It’s Time To Take A Break

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John Dabell

I trained as a primary school teacher 25 years ago, starting my career in London and then I taught in a range of schools in the Midlands. In between teaching jobs, I worked as an Ofsted inspector (no hate mail please!), national in-service provider, project...
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Why is it important to take a break?

When it comes to holidaying in the holidays, some teachers just can’t do it. They can’t find their brain’s off switch so they carry on and graze on their work. Not being able to power down is a sign of being stressed.

Rather than see lesson planning and resourcing as toxic waste for a few weeks they continue to touch it and this contaminates their ‘me’ time and their family and friends time. They are mentally tethered to teaching and this can masquerade as being ‘conscientious’ and ‘committed’ – it isn’t.

Hard work never killed anyone? Really?

Holidays can boost your heart health and regular recharging of batteries can even increase your life expectancy. Fatigue, depression, irritability and worry all take their toll and kill your personality because you become moody, grumpy and a shadow of your former self.

Break up or Breakdown?

All work and no play makes Jack a burnout mess, less creative, angst-ridden and prone to errors. Rest and relaxation really are good for mind, body and spirit. Okay, the holidays are a good time to reflect and think back to what worked and what didn’t and yes, a little work is professionally inevitable so the ship doesn’t sink on day one.

However, a proper break where you cut all ties to your profession is crucial to mental health and wellbeing and without breaking free you can easily stumble into breakdown territory when the new term starts. We can pay a heavy price for inadequate physical and psychological recovery.

5 Reasons Why Holidays Are Good For You

If you are ‘on holiday’, then that is precisely what you should be on and nowhere else … and certainly not ‘at work’.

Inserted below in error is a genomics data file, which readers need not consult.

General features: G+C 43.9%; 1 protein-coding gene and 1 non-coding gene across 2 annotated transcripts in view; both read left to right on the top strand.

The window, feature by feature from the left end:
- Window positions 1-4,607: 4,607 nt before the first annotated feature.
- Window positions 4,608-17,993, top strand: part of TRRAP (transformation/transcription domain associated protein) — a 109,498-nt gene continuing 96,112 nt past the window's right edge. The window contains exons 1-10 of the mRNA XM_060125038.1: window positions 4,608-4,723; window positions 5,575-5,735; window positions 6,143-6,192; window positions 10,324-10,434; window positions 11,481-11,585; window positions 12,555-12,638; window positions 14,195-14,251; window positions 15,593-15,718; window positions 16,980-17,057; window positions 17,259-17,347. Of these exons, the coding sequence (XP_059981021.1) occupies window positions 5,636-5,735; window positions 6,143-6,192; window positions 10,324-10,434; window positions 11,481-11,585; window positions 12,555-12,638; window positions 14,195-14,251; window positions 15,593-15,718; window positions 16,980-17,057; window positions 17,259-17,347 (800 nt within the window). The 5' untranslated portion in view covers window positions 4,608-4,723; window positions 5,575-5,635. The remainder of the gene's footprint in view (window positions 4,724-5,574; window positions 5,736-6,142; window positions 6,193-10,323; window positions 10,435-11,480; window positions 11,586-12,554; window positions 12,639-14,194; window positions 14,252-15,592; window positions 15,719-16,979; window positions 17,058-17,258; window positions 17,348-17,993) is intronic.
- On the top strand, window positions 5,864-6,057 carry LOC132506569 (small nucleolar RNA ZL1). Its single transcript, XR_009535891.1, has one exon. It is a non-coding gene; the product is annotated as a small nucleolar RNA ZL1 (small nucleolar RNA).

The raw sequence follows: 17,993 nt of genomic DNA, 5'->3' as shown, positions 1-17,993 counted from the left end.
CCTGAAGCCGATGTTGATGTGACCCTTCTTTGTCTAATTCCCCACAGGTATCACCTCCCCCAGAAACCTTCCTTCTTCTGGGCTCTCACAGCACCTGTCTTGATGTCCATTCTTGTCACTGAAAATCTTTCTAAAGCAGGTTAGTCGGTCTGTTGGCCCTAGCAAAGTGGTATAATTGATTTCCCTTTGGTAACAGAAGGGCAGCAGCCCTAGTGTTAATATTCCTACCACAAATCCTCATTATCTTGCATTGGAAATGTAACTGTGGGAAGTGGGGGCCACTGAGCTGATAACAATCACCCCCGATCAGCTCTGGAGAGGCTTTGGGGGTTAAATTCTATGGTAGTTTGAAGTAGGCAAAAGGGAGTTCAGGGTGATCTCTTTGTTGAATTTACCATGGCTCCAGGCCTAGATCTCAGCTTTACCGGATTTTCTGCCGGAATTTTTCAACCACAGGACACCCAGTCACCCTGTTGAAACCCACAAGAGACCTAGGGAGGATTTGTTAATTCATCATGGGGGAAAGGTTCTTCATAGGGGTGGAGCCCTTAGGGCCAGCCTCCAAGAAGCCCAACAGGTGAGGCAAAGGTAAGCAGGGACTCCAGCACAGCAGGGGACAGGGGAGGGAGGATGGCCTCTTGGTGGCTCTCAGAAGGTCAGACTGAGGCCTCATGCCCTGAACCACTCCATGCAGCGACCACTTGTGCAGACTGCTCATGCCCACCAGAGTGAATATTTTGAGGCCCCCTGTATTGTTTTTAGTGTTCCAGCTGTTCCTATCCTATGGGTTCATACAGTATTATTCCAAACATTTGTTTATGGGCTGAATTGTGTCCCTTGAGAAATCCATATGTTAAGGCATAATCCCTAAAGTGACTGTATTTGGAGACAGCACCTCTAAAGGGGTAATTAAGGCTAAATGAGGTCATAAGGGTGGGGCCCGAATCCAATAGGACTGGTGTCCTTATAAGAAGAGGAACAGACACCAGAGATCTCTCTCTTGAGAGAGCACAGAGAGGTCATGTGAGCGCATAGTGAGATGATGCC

Working on school stuff at home, checking work emails and social media every 2 minutes, is not having a break. Taking a break makes you feel better, helps you manage stress, improves sleep patterns, reduces blood pressure, strengthens relationships and helps you regain perspective.

1. Your brain needs a breather

Cognitive functioning improves not by overworking and always have your mind on the job but by letting your brain breathe. Without the time and space to get away we make mistakes, forget and become less productive. We need to reboot and reset.

Shutting down teacher mode will improve your memory and concentration levels and you will find yourself in a much happier mood.

2. You need new memories

When you take a break then you take yourself away from the day job and build new experiences and new memories.

You don’t have to go to the Seychelles or New York to do it (although that would be nice) but going places is important so you ‘do and see’ things that excite you, challenge you and relax you. These will be treasured memories to share with others rather than sharing how much work you did.

When life does get stressful you need memories to fall back on to help you cope – memories of lesson planning in the summer won’t do that!

3. Your family and friends need you

….and you need them too. The summer holiday is the time to invest in your family and friends so that you can enjoy special moments together and remind yourself what life is all about. This is the time to have a laugh and experience new things with one another.

You have earned every minute of your holiday so why would you spend any of it working? Relationships come first.

4. Your body starts to live again

Removing yourself from all things teaching is going to make you feel better and cope better in the long-term. It’s well-known that taking time off reduces physical complaints such as headaches and backaches and taking respite from work can strengthen our body’s natural defence mechanisms and prevent chronic inflammation.

Going somewhere that removes us from the reminder of our day job and teaching responsibilities can elevate our mood by reducing the stress hormones cortisol and adrenaline. A break releases happy hormones and these act as natural painkillers.

5. You are more optimistic

Research has shown that people who take proper time out are happier and more satisfied with their lives even in the face of a heavy workload on their return. A good holiday can instil hope in us, give us an emotional lift, make us more positive and far more engaged with the world. Holidays can stop us from becoming mood-hoovers.

Unplugging from teaching will recharge you.

 And finally…

Without proper recovery periods our ability to continue performing at high levels reduces significantly.

A holiday gives us a chance to turn off the our stress systems, to convalesce, to mend and heal before the ‘manic’ term begins. Don’t feel guilty for taking time off because you are entitled to it.

How do you want to go back to school – at peace or in pieces?

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